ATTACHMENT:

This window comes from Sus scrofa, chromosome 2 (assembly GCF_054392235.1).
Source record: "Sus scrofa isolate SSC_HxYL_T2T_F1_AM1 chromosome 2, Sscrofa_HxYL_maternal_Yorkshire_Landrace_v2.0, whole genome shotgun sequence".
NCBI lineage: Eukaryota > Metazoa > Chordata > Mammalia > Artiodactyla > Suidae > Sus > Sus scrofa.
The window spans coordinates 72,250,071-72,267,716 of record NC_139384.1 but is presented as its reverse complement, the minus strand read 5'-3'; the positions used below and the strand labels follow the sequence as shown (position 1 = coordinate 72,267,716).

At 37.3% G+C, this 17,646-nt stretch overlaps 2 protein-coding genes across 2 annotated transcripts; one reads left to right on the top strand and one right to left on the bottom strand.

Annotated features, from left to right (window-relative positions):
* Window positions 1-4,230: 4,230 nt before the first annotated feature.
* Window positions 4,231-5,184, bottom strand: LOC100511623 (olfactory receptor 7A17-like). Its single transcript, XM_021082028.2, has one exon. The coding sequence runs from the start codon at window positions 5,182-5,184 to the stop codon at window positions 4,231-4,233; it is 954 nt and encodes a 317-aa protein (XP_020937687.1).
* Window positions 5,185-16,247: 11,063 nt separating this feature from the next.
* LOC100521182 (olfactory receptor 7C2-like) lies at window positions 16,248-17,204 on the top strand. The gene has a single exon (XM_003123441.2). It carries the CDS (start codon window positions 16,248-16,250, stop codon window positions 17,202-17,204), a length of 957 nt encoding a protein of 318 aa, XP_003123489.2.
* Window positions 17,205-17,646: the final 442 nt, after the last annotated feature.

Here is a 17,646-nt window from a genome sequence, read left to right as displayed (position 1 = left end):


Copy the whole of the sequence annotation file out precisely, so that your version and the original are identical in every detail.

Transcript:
This window comes from Sus scrofa, chromosome 2 (assembly GCF_054392235.1).
Source record: "Sus scrofa isolate SSC_HxYL_T2T_F1_AM1 chromosome 2, Sscrofa_HxYL_maternal_Yorkshire_Landrace_v2.0, whole genome shotgun sequence".
NCBI lineage: Eukaryota > Metazoa > Chordata > Mammalia > Artiodactyla > Suidae > Sus > Sus scrofa.
The window spans coordinates 72,250,071-72,267,716 of record NC_139384.1 but is presented as its reverse complement, the minus strand read 5'-3'; the positions used below and the strand labels follow the sequence as shown (position 1 = coordinate 72,267,716).

At 37.3% G+C, this 17,646-nt stretch overlaps 2 protein-coding genes across 2 annotated transcripts; one reads left to right on the top strand and one right to left on the bottom strand.

Annotated features, from left to right (window-relative positions):
* Window positions 1-4,230: 4,230 nt before the first annotated feature.
* Window positions 4,231-5,184, bottom strand: LOC100511623 (olfactory receptor 7A17-like). Its single transcript, XM_021082028.2, has one exon. The coding sequence runs from the start codon at window positions 5,182-5,184 to the stop codon at window positions 4,231-4,233; it is 954 nt and encodes a 317-aa protein (XP_020937687.1).
* Window positions 5,185-16,247: 11,063 nt separating this feature from the next.
* LOC100521182 (olfactory receptor 7C2-like) lies at window positions 16,248-17,204 on the top strand. The gene has a single exon (XM_003123441.2). It carries the CDS (start codon window positions 16,248-16,250, stop codon window positions 17,202-17,204), a length of 957 nt encoding a protein of 318 aa, XP_003123489.2.
* Window positions 17,205-17,646: the final 442 nt, after the last annotated feature.

Here is a 17,646-nt window from a genome sequence, read left to right as displayed (position 1 = left end):